Home News About Us Contact Contributors Disclaimer Privacy Policy Help FAQ

Home
Search
Quick Search
Advanced
Fulltext
Browse
Collections
Persons
My eDoc
Session History
Login
Name:
Password:
Documentation
Help
Support Wiki
Direct access to
document ID:


          Institute: Fritz-Haber-Institut     Collection: Inorganic Chemistry     Display Documents



  history
ID: 430069.0, Fritz-Haber-Institut / Inorganic Chemistry
The role and structure of carbonaceous materials in dehydrogenation reactions
Authors:McGregor, James; Zeitler, J. Axel; Parrott, Edward P. J.; Gladden, Lynn F.; Tessonnier, Jean-Philippe; Hansen, Thomas W.; Su, Dang Sheng; Schlögl, Robert
Language:English
Research Context:Carbon
Name of Conference/Meeting:21st NAM (North American Catalysis Society Meeting)
Place of Conference/Meeting:San Francisco, California [USA]
(Start) Date of Conference/Meeting
 (YYYY-MM-DD):
2009-06-07
End Date of Conference/Meeting 
 (YYYY-MM-DD):
2009-06-12
 Invitation status:contributed
Audience:Experts Only
Abstract / Description:The catalytic dehydrogenation (DH) and oxidative dehydrogenation (ODH) of light alkanes is widely studied as a route to the formation of alkenes and di-alkenes, important precursor molecules for synthetic rubbers, plastics and a variety of other products [1,2]. Recent studies have focused on the non-oxidative DH of butane over alumina-supported vanadia catalysts [3-5]. In the present work, we provide a detailed understanding of both the role and structure of coke deposited on VOx/Al2O3 during reaction. A range of characterisation techniques have been employed including the first application of terahertz time domain spectroscopy (THz-TDS) to the study of coke. Complementary THz-TDS characterisation of carbonaceous materials including carbon nanofibres (CNFs) has also been conducted. For such materials THz-TDS spectra can be correlated with their catalytic performance in the oxidative dehydrogenation of ethylbenzene to form styrene.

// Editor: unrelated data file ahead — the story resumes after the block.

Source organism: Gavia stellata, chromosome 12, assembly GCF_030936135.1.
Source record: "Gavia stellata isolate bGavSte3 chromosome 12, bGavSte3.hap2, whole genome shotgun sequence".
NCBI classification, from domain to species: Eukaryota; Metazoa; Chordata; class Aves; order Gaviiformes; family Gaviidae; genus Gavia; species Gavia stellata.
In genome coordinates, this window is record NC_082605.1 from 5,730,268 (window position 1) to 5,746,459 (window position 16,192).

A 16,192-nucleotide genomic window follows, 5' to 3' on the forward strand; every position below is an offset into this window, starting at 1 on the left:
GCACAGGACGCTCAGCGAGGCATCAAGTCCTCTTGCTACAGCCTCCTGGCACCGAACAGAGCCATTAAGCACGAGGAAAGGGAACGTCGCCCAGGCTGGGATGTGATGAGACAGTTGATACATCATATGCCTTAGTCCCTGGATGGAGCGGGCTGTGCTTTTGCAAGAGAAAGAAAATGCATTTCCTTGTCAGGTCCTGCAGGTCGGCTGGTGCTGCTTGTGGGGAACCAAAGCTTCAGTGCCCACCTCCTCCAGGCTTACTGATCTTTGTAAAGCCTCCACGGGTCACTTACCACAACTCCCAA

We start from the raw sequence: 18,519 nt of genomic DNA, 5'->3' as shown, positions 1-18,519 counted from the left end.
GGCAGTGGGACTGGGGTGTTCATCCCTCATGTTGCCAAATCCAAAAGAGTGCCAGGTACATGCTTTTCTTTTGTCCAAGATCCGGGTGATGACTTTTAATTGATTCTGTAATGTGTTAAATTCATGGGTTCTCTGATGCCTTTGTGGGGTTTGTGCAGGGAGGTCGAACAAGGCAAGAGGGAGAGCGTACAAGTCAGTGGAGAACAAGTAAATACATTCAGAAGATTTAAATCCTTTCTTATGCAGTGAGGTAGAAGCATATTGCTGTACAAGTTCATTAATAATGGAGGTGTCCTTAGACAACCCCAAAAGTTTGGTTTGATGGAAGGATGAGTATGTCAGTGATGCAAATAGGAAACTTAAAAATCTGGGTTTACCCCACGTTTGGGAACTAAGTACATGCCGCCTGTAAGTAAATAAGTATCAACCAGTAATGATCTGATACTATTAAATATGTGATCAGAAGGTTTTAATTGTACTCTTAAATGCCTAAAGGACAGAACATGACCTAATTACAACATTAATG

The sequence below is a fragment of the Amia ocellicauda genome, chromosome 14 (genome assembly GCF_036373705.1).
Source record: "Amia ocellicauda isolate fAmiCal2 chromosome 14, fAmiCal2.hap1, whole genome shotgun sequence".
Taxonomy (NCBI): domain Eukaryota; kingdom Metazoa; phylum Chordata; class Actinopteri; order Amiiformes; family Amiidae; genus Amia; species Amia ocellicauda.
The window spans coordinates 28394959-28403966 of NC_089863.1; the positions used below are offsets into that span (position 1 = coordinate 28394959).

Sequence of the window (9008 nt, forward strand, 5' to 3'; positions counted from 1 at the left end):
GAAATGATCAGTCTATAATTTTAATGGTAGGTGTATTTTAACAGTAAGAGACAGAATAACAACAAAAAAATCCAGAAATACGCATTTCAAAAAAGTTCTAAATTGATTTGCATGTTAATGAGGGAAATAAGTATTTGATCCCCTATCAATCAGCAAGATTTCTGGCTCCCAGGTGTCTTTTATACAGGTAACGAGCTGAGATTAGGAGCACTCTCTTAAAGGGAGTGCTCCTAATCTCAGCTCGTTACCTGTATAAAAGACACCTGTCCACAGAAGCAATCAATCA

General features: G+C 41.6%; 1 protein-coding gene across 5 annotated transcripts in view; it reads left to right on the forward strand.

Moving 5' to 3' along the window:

Free Keywords:Carbon; ODH; VOx/Al2O3; Catalyst
Document Type:Talk at Event
Communicated by:Robert Schlögl
Affiliations:Fritz-Haber-Institut/Inorganic Chemistry/Micro- and Nanostructure / Carbon
Fritz-Haber-Institut/Inorganic Chemistry/Inorganic Chemistry
External Affiliations:Univeristy of Cambridge, Department of Chemical Engineering, Cambridge CB2 3RA (UK)
Univeristy of Cambridge, Cavendish Laboratory, Cambridge CB3 0HE (UK)
Full Text:
You have privileges to view the following file(s):
McGregorNACS-1c_1.pdf  [66,00 Kb] [Comment:Author version]  
 
The scope and number of records on eDoc is subject to the collection policies defined by each institute - see "info" button in the collection browse view.